Issue Reviews 2005 The Problemist, July 2005


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The Problemist, July 2005
Written by Michael McDowell   

The July Problemist contained a report on the 1st European Chess Solving Championship, won by Finland ahead of Great Britain and Serbia & Montenegro. Historical articles dominated, with Australian problemists Bob Meadley and Geoff Foster selecting from the work of their late countryman J.J. O’Keefe, and Michael Lipton unearthing some “buried two-move treasure” from the period 1914-1928. In the Supplement Michael McDowell went back further to rework a problem by the famous mid-19th century player Lionel Kieseritzky. Chris Reeves continued his investigations into Tertiary Threat Correction, and the Ukranian duo of Valentin Rudenko and Viktor Melnichenko summarized the results of their research into en passant defences. Yochanan Afek stepped in as judge to make the rather belated award for studies from 1990-1991, while John Beasley’s In the library article reviewed B.H. Wood’s collection of 19th century problems from the column of the Illustrated London News.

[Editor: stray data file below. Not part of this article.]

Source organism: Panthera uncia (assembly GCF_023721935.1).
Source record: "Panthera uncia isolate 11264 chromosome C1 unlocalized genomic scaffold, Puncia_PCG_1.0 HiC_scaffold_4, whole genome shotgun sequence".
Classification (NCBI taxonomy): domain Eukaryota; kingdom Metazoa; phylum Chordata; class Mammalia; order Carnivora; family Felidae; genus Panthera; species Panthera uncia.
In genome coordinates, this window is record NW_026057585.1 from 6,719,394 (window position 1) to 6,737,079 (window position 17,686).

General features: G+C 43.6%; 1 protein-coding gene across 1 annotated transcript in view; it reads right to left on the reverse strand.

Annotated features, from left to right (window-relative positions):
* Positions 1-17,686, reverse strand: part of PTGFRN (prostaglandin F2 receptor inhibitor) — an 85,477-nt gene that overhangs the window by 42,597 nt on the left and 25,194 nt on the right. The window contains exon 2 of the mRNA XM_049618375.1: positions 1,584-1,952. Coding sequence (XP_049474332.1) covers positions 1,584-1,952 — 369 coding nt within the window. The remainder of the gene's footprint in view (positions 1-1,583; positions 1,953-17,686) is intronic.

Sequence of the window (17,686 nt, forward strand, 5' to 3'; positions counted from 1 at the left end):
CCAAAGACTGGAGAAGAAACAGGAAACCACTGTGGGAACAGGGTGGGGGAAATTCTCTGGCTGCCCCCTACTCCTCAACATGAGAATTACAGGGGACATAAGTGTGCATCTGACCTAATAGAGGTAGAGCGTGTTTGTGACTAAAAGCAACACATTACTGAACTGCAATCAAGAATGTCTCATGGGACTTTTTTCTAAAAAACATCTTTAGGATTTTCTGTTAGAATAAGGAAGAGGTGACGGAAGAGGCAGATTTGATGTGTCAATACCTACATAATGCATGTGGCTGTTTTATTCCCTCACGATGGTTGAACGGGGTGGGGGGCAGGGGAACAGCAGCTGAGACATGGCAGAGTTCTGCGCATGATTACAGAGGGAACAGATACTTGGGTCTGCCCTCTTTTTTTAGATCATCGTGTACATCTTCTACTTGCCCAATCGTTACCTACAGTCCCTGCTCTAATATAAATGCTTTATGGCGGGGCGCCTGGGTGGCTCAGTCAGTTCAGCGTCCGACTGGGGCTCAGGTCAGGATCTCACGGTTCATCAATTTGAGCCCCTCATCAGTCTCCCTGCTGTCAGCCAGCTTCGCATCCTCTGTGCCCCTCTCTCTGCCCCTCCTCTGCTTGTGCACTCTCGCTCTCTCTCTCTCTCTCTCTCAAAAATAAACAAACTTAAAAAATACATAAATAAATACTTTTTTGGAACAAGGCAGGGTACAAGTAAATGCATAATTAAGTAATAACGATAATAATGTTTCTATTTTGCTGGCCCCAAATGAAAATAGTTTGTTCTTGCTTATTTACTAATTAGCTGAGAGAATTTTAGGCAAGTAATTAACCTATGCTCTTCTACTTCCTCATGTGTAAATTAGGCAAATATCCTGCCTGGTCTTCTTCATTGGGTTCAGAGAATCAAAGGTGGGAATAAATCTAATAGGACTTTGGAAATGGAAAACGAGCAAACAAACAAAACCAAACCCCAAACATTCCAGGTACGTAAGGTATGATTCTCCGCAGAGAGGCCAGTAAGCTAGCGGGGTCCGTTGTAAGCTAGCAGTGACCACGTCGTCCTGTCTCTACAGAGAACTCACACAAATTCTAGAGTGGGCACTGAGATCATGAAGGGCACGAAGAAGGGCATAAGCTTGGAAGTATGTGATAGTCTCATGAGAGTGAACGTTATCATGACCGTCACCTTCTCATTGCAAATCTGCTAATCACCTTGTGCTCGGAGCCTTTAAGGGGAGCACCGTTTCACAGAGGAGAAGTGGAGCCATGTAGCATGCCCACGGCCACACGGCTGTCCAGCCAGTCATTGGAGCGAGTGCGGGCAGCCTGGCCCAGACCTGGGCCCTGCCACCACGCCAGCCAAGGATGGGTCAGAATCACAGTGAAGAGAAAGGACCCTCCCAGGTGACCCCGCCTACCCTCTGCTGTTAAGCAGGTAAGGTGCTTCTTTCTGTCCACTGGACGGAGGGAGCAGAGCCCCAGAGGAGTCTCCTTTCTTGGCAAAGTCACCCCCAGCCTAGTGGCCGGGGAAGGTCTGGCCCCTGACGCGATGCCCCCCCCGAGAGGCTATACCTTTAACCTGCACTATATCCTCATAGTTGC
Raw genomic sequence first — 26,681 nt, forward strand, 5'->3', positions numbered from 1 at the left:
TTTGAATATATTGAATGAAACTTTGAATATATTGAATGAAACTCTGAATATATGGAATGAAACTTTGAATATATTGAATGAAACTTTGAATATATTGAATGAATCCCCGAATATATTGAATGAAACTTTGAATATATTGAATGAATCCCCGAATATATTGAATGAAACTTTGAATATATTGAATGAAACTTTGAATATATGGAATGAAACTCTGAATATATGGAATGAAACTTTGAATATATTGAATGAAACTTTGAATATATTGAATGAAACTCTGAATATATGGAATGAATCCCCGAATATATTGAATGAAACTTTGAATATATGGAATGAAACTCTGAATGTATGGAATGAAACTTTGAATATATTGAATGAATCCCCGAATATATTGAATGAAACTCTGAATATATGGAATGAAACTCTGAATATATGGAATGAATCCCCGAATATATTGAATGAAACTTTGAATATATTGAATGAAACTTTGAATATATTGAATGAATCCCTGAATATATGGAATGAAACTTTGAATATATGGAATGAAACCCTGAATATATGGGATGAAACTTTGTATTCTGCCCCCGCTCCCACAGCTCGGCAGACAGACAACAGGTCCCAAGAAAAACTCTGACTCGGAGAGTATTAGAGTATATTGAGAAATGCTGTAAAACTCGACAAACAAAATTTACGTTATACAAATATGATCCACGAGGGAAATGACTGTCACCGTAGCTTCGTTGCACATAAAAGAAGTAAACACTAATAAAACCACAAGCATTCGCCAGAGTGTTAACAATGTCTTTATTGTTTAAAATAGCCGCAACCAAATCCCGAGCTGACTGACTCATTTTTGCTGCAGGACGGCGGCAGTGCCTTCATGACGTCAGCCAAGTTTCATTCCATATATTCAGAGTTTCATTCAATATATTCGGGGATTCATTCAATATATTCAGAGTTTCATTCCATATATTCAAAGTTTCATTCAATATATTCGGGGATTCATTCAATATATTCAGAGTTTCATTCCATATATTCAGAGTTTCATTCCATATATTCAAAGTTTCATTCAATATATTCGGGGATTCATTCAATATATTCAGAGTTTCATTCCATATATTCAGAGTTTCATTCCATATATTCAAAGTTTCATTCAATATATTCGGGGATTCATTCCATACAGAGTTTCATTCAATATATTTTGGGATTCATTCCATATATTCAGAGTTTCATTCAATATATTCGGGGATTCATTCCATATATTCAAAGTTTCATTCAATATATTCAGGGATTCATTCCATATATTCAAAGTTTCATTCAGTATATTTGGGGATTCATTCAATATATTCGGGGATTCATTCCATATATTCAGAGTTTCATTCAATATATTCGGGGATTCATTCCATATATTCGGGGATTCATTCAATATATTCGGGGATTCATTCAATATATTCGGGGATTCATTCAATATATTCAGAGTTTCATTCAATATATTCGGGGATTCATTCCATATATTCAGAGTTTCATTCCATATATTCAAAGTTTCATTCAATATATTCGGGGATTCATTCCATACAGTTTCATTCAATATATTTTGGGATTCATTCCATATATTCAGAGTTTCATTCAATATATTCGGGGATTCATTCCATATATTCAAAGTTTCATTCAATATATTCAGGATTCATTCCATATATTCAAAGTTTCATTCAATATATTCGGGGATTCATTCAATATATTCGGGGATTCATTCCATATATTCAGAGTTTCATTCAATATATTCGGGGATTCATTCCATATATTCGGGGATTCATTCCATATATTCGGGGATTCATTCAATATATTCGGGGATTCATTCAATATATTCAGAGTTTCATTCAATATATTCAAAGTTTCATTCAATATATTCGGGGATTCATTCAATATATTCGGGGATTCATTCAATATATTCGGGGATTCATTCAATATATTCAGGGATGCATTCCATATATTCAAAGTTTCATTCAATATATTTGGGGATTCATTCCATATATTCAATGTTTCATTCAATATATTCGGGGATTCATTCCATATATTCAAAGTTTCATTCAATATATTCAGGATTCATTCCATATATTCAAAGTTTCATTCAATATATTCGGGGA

In the Supplement David Shire explained the popular fairy piece the grasshopper, and strong solver Fred Holt revealed his thought processes while solving a moremover from the January issue. Paul Valois corrected an old Havel three-mover, and John Rice quoted from the three-movers of the late Friedrich Chlubna.

Robert Thomson

1st Prize, Midweek Sports Referee, 1928


Mate in 2

A well-keyed problem from one of Scotland’s finest composers, with some intriguing line effects and dual avoidance.

1.Qh8 Waiting
1...Kxd5 2.Qa8
1...S random 2.Qd4
1...Sxe3 2.Sc3 (2.S5f6?)
1...B random 2.S5f6 (2.Sc3?)
1...Bxd5 2.Qh4 (2.Bd3?)
1...exd5 2.Qe8 (2.Qh4?)
1...f2 2.Qh1
1...e5 2.S7f6

J. J. O'Keefe & W. J. Smith

1st Prize, Good Companions, 22/02/1917


Mate in 2

An excellent solving problem, with a double-flight-giving key which disrupts the three set variations 1...d5+ 2.Sc5, 1...bS any 2.Rd4 and 1...eS random 2.Bg2.

1.Rf2 (2.Qe6)
1...d5+ 2.Qe7
1...Kd5 2.Qf5
1...Ke3 2.Rf4
1...bS any 2.Qd4
1...Sd3, Sf3 2.Qf3

Vitaly Kovalenko

5th Comm., The Problemist, 1990-1991


White to play and win

Black is threatening mate, and 1.Bh3? fails after 1…Re8+ 2.Bc8 Rxc8+. White plays for mate by
1.Bc6! Rh5 2.Be8! Rh8
3.a8S+ Ka6 4.Sc7+ Kb6
5.Sd5+ Ka6 6.b5+ Ka5 7.b4.

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